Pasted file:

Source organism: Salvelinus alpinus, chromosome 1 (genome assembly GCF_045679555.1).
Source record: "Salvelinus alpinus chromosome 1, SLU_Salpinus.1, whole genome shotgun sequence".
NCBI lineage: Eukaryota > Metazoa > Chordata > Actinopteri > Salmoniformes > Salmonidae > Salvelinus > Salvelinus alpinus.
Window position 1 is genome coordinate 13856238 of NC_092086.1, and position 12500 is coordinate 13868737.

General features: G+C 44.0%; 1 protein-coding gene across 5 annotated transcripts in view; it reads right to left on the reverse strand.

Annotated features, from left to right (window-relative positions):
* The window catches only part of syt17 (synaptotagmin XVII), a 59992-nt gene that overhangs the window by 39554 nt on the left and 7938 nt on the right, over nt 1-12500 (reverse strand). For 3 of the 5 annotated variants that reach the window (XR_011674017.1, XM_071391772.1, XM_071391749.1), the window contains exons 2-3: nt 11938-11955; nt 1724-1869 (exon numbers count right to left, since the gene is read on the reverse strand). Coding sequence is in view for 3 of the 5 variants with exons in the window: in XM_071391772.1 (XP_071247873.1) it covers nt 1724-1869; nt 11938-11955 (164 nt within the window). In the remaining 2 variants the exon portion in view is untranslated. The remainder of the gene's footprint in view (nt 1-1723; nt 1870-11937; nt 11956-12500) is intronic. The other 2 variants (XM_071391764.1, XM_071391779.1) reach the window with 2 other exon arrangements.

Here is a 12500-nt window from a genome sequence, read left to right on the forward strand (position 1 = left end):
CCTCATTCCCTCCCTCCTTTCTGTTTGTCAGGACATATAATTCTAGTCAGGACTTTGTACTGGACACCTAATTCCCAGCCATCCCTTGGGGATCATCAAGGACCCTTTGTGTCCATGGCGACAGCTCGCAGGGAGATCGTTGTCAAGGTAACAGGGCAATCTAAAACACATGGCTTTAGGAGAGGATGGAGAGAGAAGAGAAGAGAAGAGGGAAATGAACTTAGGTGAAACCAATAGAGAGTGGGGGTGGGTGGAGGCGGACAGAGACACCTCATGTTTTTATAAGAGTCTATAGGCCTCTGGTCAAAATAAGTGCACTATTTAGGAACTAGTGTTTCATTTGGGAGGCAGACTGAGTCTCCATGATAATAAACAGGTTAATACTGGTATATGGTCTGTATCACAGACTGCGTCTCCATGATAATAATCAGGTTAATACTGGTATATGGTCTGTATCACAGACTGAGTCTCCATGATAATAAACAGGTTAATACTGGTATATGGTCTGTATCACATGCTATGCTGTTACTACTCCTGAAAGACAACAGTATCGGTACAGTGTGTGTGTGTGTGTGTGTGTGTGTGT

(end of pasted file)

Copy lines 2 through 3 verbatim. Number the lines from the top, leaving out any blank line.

Source record: "Salvelinus alpinus chromosome 1, SLU_Salpinus.1, whole genome shotgun sequence".
NCBI lineage: Eukaryota > Metazoa > Chordata > Actinopteri > Salmoniformes > Salmonidae > Salvelinus > Salvelinus alpinus.